iOS has a feature on any website called “Save to Home Screen”, which creates an icon that then goes to that site. If you craft your website a certain way, this will launch the site in an app-like mode that is often referred to as a “Progressive Web App” or PWA. iOS does not support many features of PWAs that are available on Android or ChromeOS, but it supports some. This post will document exactly what you need to do, because it’s not documented very well.
My first Rails job involved a lot of background jobs, and the year and a half I worked at LivingSocial was, in many ways, a crucible of managing background jobs. Today, the book I wish I had been given at the time is now in Beta: “Ruby on Rails Background Jobs with Sidekiq”.
The book is tightly focused at under 70 pages. It’s a pragmatic guide to using Sidekiq background jobs to make your app manageable without notification fatigue. Putting code in a background job is almost trivial—making it fault tolerant, idempotent, and self-healing is the hard part, and it requires care when designing your app’s features.
This book is all about that.
This is a bit of a long post describe the custom toolchain I created—and philosophy behind it—for the books that I’ve self-published. It was created to solve a problem that plagues technical books: keep them updated as libraries and programming environments change. My current solution completely automates all code samples, command-line invocations, screenshots, and many of the diagrams.
Jason Swett asked on Twitter if anyone has an app with 2000+ tests that does not have a severe flaky test problem. I have two such apps, and I want to share the lengths I’ve gone to to make the tests not flaky.
In a nutshell, you have to build and design for testability at all levels, plus ensure your tests are clear about what is the cause of a failure.
Avdi Grimm has created great videos about Ruby called Ruby Tapas, and put up an older one as a video for his new Graceful Dev offering. The video is called Barewords in Ruby and it’s a good demonstration how to make changes to a system without changing a core piece of logic.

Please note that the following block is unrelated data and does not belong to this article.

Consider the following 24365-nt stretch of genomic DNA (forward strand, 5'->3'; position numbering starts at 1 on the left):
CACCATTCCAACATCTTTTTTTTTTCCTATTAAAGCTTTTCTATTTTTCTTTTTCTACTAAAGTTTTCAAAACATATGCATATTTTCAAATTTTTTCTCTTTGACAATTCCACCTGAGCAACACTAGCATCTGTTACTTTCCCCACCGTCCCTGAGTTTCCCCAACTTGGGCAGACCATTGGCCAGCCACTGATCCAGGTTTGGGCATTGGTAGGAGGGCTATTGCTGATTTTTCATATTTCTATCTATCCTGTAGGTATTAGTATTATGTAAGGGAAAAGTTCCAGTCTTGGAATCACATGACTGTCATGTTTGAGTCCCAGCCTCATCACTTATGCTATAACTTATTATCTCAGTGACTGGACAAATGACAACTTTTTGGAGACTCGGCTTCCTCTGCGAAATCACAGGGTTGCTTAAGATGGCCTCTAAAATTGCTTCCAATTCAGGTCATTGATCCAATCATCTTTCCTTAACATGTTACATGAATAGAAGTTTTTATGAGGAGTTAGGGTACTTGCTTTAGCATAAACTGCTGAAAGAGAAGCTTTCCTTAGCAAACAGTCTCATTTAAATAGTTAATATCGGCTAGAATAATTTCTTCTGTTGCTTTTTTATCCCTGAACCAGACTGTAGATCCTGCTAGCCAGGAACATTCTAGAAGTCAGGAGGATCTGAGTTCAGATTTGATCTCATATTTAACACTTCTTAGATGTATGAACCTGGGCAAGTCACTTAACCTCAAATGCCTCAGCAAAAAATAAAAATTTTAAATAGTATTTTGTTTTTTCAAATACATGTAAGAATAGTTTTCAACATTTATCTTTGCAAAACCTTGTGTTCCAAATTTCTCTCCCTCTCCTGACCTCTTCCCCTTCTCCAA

While I like how Avdi approaches it, I’d make different trade-offs and make changes that result in code with behavior more easy to predict than code that requires fewer changes. Let’s see.
One of the lowest-effort, highest-value practices you can adopt for sustainable development is to keep your dependencies updates frequently. The foundation for doing so is to have a clear and reasonable versioning policy. This post includes one for Rails apps that I have used for years and has served me and my co-workers well. It has some implications for specific procedures you will adopt as well.
In a nutshell: stay no more than 2 minor versions behind Ruby and Rails, and keep everything else as up to date as you can as often as you can.
RSpec’s internal DSL allows creating some difficult-to-sustain structures and code, but there is one guiding principle that has helped me avoid making tests that are too weird:
RSpec tests should be examples of how the code under test would be used.
Let’s see a few examples: using
subject and avoiding predicate matchers.
The app I work on has a lot of API integrations. These API calls are often tied into various business processes. By wrapping an adapter around each API, presenting only the features of that API my app needs, I can more easily manage and test my app. It also provides clear documentation about how my app uses each API. I’ve heard this called a service wrapper and it’s incredibly useful.